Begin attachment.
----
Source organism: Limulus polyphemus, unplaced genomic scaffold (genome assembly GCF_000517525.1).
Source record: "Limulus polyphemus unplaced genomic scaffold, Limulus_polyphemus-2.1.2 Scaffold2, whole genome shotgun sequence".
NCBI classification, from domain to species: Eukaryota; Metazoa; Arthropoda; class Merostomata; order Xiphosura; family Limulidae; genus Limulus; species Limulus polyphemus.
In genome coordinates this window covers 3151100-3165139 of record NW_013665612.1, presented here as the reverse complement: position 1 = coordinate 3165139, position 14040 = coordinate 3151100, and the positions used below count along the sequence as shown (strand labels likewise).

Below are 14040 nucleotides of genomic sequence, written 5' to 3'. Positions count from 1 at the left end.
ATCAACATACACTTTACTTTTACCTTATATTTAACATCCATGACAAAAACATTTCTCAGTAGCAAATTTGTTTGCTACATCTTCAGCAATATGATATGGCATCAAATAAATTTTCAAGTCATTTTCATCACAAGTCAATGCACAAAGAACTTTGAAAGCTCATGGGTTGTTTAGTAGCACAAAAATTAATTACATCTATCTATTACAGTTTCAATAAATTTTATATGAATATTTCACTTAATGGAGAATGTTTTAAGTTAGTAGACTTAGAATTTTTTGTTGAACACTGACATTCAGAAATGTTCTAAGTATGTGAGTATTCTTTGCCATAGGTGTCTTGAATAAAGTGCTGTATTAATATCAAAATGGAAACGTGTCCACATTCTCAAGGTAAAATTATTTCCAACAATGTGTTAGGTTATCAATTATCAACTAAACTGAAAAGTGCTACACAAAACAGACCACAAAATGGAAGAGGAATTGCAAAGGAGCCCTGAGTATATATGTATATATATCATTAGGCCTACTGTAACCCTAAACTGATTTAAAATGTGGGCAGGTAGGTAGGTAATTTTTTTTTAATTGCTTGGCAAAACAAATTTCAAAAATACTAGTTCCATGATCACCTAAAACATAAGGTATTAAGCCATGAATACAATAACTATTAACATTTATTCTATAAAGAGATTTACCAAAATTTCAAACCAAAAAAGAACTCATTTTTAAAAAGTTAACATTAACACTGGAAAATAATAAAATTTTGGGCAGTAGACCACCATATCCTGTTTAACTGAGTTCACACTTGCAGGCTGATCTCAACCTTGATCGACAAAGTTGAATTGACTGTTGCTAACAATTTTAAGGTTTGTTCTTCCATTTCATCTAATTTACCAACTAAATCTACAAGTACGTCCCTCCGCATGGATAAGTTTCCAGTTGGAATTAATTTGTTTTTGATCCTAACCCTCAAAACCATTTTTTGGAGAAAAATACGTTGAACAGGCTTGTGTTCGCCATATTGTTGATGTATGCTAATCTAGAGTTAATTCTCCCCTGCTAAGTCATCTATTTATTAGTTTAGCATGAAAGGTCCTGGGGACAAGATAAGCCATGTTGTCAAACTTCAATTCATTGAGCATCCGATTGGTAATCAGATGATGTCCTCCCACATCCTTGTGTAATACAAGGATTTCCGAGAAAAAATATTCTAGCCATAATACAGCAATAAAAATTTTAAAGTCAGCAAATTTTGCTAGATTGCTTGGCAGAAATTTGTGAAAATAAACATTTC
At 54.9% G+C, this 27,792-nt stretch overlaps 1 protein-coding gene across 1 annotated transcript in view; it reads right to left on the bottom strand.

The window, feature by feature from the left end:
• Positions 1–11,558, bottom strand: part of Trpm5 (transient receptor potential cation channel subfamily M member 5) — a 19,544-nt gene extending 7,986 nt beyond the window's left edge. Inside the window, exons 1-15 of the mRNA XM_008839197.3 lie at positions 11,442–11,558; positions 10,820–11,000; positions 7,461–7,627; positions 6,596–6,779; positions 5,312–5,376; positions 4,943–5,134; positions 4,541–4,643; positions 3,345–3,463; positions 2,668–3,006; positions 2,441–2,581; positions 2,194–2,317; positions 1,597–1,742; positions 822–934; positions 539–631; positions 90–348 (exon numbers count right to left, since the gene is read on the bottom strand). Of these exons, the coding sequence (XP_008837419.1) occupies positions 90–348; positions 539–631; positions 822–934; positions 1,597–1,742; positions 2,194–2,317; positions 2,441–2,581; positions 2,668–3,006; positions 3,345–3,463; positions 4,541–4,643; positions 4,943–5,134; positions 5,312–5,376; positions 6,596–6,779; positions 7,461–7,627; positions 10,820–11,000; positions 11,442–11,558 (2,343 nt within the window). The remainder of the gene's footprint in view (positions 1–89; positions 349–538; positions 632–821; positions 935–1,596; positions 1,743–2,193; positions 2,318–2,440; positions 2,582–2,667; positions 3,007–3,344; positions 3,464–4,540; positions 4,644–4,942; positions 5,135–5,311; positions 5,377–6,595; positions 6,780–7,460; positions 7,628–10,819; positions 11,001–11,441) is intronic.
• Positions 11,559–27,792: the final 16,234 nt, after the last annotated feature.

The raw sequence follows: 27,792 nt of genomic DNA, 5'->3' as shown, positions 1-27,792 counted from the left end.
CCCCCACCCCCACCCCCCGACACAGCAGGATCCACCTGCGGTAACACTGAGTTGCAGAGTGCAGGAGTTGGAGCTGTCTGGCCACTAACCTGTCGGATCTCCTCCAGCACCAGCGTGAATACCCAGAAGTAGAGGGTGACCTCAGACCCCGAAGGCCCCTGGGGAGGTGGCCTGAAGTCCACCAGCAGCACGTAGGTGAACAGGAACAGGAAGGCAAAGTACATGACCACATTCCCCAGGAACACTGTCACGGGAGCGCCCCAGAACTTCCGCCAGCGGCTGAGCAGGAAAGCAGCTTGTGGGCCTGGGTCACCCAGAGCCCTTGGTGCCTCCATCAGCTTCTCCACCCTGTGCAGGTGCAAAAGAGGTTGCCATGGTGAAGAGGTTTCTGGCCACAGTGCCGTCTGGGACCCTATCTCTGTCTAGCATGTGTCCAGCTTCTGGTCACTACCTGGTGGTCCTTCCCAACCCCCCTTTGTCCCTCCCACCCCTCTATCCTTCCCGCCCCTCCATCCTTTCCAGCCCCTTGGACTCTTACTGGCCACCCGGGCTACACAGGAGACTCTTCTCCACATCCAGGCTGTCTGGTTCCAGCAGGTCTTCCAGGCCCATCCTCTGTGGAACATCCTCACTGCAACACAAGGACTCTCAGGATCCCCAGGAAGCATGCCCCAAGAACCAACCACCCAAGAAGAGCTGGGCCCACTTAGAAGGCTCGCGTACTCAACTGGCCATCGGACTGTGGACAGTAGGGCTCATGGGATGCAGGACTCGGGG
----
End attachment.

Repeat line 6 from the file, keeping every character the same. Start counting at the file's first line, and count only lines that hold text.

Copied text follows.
ATCAACATACACTTTACTTTTACCTTATATTTAACATCCATGACAAAAACATTTCTCAGTAGCAAATTTGTTTGCTACATCTTCAGCAATATGATATGGCATCAAATAAATTTTCAAGTCATTTTCATCACAAGTCAATGCACAAAGAACTTTGAAAGCTCATGGGTTGTTTAGTAGCACAAAAATTAATTACATCTATCTATTACAGTTTCAATAAATTTTATATGAATATTTCACTTAATGGAGAATGTTTTAAGTTAGTAGACTTAGAATTTTTTGTTGAACACTGACATTCAGAAATGTTCTAAGTATGTGAGTATTCTTTGCCATAGGTGTCTTGAATAAAGTGCTGTATTAATATCAAAATGGAAACGTGTCCACATTCTCAAGGTAAAATTATTTCCAACAATGTGTTAGGTTATCAATTATCAACTAAACTGAAAAGTGCTACACAAAACAGACCACAAAATGGAAGAGGAATTGCAAAGGAGCCCTGAGTATATATGTATATATATCATTAGGCCTACTGTAACCCTAAACTGATTTAAAATGTGGGCAGGTAGGTAGGTAATTTTTTTTTAATTGCTTGGCAAAACAAATTTCAAAAATACTAGTTCCATGATCACCTAAAACATAAGGTATTAAGCCATGAATACAATAACTATTAACATTTATTCTATAAAGAGATTTACCAAAATTTCAAACCAAAAAAGAACTCATTTTTAAAAAGTTAACATTAACACTGGAAAATAATAAAATTTTGGGCAGTAGACCACCATATCCTGTTTAACTGAGTTCACACTTGCAGGCTGATCTCAACCTTGATCGACAAAGTTGAATTGACTGTTGCTAACAATTTTAAGGTTTGTTCTTCCATTTCATCTAATTTACCAACTAAATCTACAAGTACGTCCCTCCGCATGGATAAGTTTCCAGTTGGAATTAATTTGTTTTTGATCCTAACCCTCAAAACCATTTTTTGGAGAAAAATACGTTGAACAGGCTTGTGTTCGCCATATTGTTGATGTATGCTAATCTAGAGTTAATTCTCCCCTGCTAAGTCATCTATTTATTAGTTTAGCATGAAAGGTCCTGGGGACAAGATAAGCCATGTTGTCAAACTTCAATTCATTGAGCATCCGATTGGTAATCAGATGATGTCCTCCCACATCCTTGTGTAATACAAGGATTTCCGAGAAAAAATATTCTAGCCATAATACAGCAATAAAAATTTTAAAGTCAGCAAATTTTGCTAGATTGCTTGGCAGAAATTTGTGAAAATAAACATTTC